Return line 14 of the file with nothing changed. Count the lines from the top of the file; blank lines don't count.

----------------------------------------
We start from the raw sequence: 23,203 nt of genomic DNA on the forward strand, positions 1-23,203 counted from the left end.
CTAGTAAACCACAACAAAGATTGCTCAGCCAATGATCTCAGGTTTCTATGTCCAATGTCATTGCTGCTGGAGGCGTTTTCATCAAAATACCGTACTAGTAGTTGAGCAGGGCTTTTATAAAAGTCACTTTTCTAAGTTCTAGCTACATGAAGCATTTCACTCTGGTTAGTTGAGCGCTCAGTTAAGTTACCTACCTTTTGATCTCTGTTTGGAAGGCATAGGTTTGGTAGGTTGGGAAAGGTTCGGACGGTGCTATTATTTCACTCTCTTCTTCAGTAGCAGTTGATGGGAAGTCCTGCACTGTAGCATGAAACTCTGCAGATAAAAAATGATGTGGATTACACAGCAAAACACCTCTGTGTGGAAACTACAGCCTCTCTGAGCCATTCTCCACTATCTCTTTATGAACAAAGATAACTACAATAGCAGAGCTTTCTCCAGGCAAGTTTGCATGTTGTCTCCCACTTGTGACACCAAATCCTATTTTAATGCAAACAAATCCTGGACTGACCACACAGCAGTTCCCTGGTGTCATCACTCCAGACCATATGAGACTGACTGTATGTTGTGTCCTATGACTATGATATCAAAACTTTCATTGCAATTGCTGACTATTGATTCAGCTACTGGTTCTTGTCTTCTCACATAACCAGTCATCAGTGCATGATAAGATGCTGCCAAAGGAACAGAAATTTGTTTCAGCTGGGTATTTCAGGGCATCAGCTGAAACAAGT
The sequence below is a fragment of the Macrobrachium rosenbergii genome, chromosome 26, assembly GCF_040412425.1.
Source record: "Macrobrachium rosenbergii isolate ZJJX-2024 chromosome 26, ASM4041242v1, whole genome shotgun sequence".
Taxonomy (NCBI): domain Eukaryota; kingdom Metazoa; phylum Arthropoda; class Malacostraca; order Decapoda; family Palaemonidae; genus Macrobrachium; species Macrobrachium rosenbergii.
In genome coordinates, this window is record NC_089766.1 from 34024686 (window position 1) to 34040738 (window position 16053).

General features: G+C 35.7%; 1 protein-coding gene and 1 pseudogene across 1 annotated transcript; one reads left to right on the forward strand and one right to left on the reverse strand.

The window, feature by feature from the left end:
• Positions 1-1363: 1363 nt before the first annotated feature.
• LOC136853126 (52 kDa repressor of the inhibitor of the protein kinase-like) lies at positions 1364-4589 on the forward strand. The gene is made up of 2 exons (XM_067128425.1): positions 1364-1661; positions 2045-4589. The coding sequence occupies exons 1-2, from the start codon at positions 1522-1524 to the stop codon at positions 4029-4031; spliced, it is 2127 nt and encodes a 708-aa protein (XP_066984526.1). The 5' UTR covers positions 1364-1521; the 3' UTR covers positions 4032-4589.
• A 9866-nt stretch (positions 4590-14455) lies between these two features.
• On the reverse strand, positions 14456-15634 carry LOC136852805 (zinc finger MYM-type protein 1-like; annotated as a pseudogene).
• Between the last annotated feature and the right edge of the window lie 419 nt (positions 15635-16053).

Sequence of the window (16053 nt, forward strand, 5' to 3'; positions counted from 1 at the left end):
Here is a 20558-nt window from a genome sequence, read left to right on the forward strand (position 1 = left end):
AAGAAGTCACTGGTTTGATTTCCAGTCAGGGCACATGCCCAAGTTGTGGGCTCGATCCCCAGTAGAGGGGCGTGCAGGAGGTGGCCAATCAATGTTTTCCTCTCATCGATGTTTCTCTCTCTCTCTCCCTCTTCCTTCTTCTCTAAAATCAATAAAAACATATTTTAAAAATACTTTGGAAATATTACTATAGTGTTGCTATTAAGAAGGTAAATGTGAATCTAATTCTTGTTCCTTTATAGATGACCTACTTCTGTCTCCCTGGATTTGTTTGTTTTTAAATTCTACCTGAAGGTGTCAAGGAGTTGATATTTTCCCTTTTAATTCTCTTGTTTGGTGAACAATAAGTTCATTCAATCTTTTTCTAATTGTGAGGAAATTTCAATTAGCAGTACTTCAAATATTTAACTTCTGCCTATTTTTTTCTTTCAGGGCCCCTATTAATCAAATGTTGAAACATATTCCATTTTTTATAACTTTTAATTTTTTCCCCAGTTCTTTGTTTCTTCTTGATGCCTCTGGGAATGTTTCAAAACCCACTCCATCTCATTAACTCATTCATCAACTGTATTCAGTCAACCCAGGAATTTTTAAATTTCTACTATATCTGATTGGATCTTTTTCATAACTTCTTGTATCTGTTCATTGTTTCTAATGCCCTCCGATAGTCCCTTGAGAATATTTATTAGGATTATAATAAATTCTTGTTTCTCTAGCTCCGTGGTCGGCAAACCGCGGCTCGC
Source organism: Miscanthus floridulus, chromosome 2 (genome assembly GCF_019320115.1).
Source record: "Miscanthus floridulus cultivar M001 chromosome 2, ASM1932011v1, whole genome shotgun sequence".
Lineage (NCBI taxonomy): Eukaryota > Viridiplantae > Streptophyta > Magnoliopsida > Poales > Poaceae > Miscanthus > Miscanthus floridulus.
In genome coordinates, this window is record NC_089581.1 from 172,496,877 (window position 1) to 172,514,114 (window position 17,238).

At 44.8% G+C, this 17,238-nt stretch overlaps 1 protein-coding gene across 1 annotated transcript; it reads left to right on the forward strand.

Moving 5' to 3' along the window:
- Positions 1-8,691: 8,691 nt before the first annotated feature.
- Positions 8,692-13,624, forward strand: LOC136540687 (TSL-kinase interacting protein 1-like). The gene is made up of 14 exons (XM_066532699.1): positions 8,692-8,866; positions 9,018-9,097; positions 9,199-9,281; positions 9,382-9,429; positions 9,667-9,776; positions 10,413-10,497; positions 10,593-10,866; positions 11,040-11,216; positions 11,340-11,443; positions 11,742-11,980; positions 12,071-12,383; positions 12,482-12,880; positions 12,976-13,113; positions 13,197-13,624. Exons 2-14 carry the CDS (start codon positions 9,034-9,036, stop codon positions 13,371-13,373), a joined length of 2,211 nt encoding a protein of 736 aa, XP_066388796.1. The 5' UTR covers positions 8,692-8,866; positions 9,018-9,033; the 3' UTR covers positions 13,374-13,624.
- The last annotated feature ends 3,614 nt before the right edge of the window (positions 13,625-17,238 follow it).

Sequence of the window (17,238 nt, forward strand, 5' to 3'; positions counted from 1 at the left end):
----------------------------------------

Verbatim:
Sequence of the window (16053 nt, forward strand, 5' to 3'; positions counted from 1 at the left end):